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When the best is both
Question of the Day
Divorce is good mostly for the lawyers. They make a lot of money from divorces, working out alimony, child support and custody while the meter keeps ticking. These issues are never easy to resolve, but the “best” divorces are those where the parents can keep the best interest of the child always in sharp focus.
That’s always more difficult when rancor trumps reason and the concerns of the children give way to spite and ego, and a spouse’s anger with the other surpasses sensitivity and common sense. This is the stuff of countless books and movies. The literature begins with Medea, who murdered her children to punish her husband. Less spiteful parents impose softer gradations of suffering on children when a marriage fails. It doesn’t have to be so. Customs, like time, can change.
“Blended” family holidays are increasing, where remarried husbands and wives with a mixture of children celebrate together. Divorced parents share summer houses (hopefully at separate times) so that their children can enjoy an extended stay in the same house where they’ve developed friendships and familiarity.
But lurid headlines about “deadbeat dads” still identify delinquent parents who refuse to pay child support, even when affluence puts no strain on pocketbooks. Circumstance always alter cases, but David Levy, director of the Children's Rights Council, blames a social system that emphasizes the importance of financial support without focusing nearly the attention that emotional support should get. When child support laws began to tighten in the 1980s, fathers were often kept out of the child’s life. Fathers weren’t needed, but their dollars were.
“The country saw wage withholding, liens against property, interception of federal and state tax returns, publication of ‘most wanted’ lists of child-support delinquents, and arrests in the middle of the night, where dads were handcuffed in the pajamas and hauled off the court,” Mr. Levy says. Sometimes this was warranted; many angry men were in fact withholding support because their wives were withholding access to their children.
“Men were offended by the idea that a woman could initiate divorce, obtain custody and support, and reduce the father to the role of Disneyland Daddy in his own child’s life,” he says. Fathers saw themselves unfairly treated, and some of them organized the Children's Rights Council to lobby Congress for joint custody laws and for what’s called “shared parenting” — one parent may be held responsible for financial support but both parents are held responsible for emotional support. Children’s rights, as fathers argued before congressional committees, meant fathers’ rights, too.
Joint custody, like sole custody, can work well or not at all. What matters is the mental health of the parents and the quality of child-parent relationships. Needs can often change with a child’s age.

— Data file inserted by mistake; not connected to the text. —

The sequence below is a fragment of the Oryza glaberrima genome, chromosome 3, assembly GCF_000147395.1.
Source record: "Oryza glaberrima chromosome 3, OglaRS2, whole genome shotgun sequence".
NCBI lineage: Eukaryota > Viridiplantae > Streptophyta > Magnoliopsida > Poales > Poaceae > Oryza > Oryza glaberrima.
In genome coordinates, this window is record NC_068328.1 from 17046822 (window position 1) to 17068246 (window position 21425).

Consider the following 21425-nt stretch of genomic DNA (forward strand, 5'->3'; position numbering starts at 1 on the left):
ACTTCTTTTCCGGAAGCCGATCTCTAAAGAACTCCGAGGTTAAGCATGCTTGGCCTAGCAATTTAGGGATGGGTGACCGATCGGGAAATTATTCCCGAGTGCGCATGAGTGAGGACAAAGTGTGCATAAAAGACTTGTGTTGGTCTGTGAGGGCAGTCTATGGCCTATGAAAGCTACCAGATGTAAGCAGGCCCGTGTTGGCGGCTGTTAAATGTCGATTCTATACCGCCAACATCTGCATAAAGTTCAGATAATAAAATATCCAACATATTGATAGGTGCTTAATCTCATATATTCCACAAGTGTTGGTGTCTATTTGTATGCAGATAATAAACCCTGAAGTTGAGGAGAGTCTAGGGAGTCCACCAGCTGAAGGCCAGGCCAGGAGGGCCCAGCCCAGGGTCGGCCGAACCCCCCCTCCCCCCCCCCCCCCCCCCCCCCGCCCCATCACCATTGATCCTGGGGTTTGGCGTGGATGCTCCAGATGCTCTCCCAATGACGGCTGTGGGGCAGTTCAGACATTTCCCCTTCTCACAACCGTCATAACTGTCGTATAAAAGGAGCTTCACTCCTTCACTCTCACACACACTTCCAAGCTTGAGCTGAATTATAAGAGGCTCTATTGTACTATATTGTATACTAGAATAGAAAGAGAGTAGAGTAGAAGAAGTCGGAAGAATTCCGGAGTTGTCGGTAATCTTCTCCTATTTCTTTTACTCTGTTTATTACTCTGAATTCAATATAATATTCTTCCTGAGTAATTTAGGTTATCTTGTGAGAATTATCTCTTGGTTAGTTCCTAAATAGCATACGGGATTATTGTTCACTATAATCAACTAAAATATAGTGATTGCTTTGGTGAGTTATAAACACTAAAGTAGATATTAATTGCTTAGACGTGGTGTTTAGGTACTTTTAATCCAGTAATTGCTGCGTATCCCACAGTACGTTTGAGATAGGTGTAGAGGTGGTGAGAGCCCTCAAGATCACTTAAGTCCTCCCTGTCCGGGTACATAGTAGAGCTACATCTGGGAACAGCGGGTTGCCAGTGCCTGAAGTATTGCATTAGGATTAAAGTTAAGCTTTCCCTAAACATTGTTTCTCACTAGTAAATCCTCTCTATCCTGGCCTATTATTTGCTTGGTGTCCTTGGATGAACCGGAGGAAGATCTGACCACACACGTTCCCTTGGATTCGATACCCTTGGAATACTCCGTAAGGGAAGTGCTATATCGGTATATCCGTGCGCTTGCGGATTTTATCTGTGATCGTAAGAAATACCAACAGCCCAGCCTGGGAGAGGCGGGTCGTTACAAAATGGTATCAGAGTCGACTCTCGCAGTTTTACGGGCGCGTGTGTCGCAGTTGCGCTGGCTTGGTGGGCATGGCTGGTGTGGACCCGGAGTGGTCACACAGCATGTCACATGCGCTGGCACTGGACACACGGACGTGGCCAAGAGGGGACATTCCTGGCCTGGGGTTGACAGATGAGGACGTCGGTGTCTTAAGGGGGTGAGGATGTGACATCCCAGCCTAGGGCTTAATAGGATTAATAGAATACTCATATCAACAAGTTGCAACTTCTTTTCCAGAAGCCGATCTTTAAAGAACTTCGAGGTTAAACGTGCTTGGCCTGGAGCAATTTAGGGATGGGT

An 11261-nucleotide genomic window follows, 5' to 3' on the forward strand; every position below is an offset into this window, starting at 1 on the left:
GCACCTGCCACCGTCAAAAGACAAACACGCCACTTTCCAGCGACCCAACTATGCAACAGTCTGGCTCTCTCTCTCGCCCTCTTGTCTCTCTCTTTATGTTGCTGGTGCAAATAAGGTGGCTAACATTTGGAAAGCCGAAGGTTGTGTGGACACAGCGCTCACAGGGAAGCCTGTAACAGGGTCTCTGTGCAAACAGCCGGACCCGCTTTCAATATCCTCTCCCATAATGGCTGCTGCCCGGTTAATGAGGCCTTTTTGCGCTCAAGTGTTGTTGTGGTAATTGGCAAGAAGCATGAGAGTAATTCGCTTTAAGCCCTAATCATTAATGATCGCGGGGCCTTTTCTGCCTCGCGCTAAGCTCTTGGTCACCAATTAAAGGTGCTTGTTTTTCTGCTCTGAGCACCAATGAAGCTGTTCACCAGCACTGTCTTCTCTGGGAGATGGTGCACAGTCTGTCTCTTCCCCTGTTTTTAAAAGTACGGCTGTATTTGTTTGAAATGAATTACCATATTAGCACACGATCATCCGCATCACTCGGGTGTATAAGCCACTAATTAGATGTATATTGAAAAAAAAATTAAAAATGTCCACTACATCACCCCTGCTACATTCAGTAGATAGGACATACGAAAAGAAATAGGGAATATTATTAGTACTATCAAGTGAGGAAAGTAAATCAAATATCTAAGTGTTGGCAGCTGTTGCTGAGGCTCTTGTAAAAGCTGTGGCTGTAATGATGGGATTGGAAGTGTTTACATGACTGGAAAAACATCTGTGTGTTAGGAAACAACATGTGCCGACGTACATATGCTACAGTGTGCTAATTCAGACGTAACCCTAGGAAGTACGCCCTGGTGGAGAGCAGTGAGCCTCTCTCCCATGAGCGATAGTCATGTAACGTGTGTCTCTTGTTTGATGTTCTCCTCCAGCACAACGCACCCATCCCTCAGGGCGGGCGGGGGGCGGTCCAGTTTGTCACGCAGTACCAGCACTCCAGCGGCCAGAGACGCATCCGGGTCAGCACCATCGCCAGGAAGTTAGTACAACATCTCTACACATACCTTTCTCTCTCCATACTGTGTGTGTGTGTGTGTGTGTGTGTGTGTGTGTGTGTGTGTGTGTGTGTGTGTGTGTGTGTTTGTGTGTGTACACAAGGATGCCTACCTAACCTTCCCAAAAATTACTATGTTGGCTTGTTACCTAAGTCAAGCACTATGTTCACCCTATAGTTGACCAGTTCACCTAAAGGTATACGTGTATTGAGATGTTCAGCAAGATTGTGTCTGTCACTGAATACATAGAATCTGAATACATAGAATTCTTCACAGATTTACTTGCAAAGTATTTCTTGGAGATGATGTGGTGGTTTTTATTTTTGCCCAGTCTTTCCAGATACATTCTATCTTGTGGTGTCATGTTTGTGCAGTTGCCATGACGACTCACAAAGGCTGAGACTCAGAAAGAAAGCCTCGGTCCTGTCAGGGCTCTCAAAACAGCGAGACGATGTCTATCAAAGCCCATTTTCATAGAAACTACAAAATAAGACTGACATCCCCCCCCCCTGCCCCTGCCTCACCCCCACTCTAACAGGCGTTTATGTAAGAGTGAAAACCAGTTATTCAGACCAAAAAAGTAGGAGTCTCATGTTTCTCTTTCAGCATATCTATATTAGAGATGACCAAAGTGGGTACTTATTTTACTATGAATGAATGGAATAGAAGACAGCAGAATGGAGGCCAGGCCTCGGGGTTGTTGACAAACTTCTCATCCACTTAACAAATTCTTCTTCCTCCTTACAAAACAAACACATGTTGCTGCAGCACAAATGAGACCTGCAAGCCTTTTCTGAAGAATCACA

While one size does not fit all, it’s difficult to object to an increased emphasis on shared parenting for divorced parents. This doesn’t necessarily mean equal time, but an amicable commitment of time and cooperation. Governments spend $4 billion a year to collect financial support but only $109 million annually on parenting education, counseling, mediation and other things.
The emotional benefits stemming from a parent’s psychological participation in a child’s life are harder to measure than the benefits paid for by hard cash. Mr. Levy objects to such a facile interpretation. “The lack of two parents in a child’s life is the most significant fact producing more crime, drugs, lack of school performance, and teenage pregnancy in young people,” he says.
Such data has been used in campaigns to foster fatherhood in single-parent families, but he doesn’t think enough has been said on behalf of those fathers of divorce who remain vulnerable to vindictive wives. Preliminary data even suggests that certain states with high joint custody rates have lower divorce rates, suggesting that if you can’t get your “ex” out of your life maybe you might as well consider reconciliation. This might be the greatest benefit of all for the kids.
The Children's Rights Council has become more mainstream — perhaps even mellower — than when it was founded 20 years ago, reflecting the mellowing of feminists who sought “liberation” from the home, directing venom at men and delivering it through the children. Divorce has declined or flattened since as post-feminism attitudes have revived the importance of family life for both men and women.
It’s difficult to find someone to disagree with the council’s mantra: “The Best Parent is Both Parents.” How to accomplish that is another matter. We’ll be working on that for as long as children are the rewards of marriage.
By Mark Davis
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